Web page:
E100: Week 17: Writing letters

E100: Week 17: Writing letters

One column from Oxyrhynchus papyrus XX, a papyrus roll (approximately 5×20 cm) from Wikimedia

As soon as Christian faith began to spread beyond its first (Jewish) homeland it became a faith based on community sustained by travel and letters. A bit just like blogs and FaceBook today, letters nourished community, and sustained arguments or brought them to peaceful conclusions. The combination of new(ish) technology and Roman roads and sea trade routes caused an explosion of letter writing. The newish technology was papyrus (not new since it was known since 3rd millennium BC but a rival technology, parchment (leather scraped to give a smoothe writing surface) in the 1stC BC & AD together with better trade (Empire) made writing materials more available. Previously many letters were written on clay tablets or ostraca (broken pieces of pottery).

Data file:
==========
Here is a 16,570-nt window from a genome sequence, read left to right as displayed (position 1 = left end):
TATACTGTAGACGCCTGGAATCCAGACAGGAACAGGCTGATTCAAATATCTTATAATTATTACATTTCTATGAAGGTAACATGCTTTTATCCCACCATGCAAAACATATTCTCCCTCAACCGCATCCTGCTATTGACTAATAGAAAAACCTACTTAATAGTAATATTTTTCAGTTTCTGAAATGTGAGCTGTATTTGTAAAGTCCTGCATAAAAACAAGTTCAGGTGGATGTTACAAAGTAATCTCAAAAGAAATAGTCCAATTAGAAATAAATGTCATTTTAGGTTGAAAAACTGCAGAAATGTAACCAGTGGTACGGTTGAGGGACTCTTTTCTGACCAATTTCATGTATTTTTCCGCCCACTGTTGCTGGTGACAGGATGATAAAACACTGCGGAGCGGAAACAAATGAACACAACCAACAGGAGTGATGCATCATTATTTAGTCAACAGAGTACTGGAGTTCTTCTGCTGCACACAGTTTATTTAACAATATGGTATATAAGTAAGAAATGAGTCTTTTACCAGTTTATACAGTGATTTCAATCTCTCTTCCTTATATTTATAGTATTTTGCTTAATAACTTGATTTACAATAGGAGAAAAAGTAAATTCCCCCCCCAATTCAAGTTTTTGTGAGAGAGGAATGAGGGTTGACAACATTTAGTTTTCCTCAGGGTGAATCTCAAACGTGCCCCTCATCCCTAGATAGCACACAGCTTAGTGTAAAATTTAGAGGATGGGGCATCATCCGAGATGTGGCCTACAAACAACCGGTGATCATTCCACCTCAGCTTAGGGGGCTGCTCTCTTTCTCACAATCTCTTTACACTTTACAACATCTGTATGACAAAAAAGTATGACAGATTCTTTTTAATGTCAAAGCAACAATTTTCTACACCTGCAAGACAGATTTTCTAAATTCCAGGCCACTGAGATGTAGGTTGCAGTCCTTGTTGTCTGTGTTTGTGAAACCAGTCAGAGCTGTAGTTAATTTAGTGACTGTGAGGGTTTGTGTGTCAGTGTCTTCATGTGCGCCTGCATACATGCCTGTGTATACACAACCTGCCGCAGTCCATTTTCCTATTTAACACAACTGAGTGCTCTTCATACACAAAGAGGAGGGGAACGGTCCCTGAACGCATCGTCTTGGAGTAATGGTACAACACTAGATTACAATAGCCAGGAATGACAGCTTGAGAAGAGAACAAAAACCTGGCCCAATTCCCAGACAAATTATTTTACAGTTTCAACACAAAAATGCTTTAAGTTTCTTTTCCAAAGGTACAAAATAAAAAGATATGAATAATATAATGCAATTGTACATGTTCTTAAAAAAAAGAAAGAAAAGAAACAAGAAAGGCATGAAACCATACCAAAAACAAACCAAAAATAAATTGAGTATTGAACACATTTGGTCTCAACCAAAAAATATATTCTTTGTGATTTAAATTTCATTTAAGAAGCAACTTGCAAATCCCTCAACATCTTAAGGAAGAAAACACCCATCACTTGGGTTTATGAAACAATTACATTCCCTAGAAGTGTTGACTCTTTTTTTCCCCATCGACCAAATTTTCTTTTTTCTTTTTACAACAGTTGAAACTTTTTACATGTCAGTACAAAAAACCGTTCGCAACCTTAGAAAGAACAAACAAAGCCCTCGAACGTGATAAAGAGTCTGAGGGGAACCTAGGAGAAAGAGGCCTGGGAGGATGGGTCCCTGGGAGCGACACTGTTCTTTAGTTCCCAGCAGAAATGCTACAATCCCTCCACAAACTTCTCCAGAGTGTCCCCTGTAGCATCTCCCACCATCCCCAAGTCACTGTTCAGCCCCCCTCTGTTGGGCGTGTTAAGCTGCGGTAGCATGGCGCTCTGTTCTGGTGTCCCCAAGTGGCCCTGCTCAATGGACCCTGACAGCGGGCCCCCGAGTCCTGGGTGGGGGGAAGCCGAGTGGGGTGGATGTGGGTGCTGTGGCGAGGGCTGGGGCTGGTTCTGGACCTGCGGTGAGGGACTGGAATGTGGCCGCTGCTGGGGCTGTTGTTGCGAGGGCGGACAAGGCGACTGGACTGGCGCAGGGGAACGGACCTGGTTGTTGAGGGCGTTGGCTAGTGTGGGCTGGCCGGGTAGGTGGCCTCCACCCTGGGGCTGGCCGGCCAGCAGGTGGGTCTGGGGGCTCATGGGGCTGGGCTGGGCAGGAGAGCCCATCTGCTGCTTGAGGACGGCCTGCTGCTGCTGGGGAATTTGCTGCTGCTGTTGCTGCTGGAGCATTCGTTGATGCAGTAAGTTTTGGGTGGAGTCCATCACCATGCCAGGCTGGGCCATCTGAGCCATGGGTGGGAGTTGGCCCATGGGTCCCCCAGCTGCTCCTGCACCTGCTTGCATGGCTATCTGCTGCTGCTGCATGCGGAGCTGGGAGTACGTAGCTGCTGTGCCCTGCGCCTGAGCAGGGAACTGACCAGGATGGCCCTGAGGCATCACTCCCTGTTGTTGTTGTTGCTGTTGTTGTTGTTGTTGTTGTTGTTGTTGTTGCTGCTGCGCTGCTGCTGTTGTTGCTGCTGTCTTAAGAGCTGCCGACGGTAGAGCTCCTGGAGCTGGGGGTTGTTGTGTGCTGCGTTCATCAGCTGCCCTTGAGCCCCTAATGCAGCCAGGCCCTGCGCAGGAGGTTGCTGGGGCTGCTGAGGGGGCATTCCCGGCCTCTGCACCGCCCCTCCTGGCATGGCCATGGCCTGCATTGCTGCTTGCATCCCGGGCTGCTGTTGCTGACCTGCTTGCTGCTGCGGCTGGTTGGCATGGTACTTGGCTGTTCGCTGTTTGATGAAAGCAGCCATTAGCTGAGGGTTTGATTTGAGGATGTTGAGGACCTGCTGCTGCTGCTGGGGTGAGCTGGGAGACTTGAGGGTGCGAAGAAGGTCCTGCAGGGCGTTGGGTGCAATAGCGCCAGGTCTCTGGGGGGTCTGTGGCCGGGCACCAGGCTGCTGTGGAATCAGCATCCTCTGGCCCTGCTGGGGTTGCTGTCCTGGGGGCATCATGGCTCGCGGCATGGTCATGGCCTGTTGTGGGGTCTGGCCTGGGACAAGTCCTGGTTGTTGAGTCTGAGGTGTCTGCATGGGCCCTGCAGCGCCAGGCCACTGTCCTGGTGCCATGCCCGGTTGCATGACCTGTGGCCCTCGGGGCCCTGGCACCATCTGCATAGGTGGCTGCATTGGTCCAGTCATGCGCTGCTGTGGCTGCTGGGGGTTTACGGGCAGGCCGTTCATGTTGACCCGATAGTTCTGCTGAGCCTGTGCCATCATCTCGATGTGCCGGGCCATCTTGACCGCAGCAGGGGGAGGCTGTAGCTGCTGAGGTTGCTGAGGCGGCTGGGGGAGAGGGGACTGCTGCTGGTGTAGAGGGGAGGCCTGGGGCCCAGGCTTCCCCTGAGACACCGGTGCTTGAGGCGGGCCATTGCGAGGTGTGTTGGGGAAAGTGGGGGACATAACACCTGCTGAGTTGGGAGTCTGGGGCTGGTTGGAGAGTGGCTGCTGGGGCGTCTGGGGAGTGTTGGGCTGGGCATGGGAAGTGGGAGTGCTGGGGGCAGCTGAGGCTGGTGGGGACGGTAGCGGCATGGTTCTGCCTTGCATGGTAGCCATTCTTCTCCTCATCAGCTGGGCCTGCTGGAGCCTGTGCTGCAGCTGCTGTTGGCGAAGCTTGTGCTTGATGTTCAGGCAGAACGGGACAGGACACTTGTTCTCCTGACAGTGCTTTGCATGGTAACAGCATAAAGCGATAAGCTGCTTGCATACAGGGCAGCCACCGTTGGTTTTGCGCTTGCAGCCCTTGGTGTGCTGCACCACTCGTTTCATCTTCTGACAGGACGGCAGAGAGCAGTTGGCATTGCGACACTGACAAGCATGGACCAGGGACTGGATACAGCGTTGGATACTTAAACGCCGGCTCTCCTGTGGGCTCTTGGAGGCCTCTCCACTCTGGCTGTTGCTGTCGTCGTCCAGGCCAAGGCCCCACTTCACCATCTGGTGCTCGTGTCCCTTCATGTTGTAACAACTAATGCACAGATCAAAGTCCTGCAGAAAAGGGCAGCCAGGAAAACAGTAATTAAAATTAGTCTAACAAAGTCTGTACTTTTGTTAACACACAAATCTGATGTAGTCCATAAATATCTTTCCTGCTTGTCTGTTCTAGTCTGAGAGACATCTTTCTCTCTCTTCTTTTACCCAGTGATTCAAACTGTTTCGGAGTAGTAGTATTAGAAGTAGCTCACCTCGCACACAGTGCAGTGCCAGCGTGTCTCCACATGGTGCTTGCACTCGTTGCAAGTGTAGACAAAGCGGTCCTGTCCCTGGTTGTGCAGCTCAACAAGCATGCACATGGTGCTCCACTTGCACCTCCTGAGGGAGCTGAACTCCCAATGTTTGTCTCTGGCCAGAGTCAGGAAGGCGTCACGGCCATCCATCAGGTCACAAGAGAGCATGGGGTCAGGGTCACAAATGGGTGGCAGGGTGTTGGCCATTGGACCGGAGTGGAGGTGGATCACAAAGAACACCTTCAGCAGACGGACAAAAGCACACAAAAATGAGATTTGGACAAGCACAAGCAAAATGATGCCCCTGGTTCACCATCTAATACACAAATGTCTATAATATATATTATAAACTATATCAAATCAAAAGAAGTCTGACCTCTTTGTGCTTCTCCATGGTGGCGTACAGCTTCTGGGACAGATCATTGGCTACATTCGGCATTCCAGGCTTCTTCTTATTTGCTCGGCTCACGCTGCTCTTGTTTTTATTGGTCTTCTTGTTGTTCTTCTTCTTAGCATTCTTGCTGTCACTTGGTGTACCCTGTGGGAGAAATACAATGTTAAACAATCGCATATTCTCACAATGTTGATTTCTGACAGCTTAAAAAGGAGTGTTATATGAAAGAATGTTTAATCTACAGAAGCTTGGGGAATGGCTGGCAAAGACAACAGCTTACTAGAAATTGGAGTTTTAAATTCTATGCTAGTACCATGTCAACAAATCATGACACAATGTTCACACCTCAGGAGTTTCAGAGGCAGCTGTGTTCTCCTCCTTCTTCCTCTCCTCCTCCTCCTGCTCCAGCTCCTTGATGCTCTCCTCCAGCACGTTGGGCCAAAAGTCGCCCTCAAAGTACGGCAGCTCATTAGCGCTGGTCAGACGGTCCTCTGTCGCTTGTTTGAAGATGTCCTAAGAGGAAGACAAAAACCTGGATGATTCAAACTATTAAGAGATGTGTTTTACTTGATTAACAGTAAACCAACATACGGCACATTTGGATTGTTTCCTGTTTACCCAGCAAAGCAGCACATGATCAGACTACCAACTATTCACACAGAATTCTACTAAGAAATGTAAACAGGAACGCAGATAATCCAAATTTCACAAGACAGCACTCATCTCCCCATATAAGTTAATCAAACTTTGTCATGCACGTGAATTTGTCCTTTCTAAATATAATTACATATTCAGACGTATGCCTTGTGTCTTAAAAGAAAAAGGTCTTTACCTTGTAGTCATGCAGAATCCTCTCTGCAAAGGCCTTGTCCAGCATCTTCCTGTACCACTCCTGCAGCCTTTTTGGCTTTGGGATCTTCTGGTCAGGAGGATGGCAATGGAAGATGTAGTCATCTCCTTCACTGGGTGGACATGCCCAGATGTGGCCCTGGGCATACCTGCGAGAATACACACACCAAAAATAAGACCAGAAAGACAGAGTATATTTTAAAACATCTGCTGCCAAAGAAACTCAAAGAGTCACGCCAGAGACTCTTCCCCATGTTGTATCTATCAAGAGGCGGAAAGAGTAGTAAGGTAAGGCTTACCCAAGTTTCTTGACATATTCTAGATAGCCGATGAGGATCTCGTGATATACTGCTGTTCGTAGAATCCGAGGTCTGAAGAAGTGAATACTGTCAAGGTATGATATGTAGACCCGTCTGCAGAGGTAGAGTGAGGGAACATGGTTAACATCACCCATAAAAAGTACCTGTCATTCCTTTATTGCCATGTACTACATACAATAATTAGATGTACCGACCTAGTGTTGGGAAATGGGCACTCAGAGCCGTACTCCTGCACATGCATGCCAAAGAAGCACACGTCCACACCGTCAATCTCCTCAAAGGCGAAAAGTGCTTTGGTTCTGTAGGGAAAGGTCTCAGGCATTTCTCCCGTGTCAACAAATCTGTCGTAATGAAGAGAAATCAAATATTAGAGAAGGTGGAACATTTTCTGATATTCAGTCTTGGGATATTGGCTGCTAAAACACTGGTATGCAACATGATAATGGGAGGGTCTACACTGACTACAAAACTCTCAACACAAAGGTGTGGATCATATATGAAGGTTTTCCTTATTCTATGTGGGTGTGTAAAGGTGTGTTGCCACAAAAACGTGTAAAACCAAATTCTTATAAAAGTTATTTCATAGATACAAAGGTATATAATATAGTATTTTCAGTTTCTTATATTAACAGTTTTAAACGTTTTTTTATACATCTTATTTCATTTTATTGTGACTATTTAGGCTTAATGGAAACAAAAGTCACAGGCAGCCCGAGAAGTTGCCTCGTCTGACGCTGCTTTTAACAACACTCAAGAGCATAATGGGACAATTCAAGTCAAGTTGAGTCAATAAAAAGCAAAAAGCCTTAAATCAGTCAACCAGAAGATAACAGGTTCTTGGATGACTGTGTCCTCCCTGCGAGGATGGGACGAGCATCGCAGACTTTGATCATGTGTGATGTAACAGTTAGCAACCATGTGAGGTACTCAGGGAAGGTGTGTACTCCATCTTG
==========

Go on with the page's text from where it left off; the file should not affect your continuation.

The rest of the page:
Letters were usually dictated to a scribe, but perhaps with a bit written in the hand of the author, as a demonstration of authenticity (like 2 Thes 3:17 Philemon 19). Carried by a trusted intermediary, letters were read aloud to the recipients. Sometimes a group of bystanders joined in the writing – so both reading and writing were often communal activities.

Much like bloggers today seek to project a personality across a void, ancient letter writers sought an extension of relationship, reviving friendship, at a distance. Many phrases in Paul’s letters show he saw the epistle as a substitute for his own presence.

There was a standard form for letters:

Beginning:

Letter of Biridiya, prince of Megiddo, to the king of Egypt from Wikimedia
  • opening greetings, identifying senders and recipients
  • prayers (or in more secular letters good wishes)

Body:

  • statement of purpose
  • main content
  • conclusion: why written, how to respond, plans for further contact

Closing:

  • good wishes/blessing greetings from others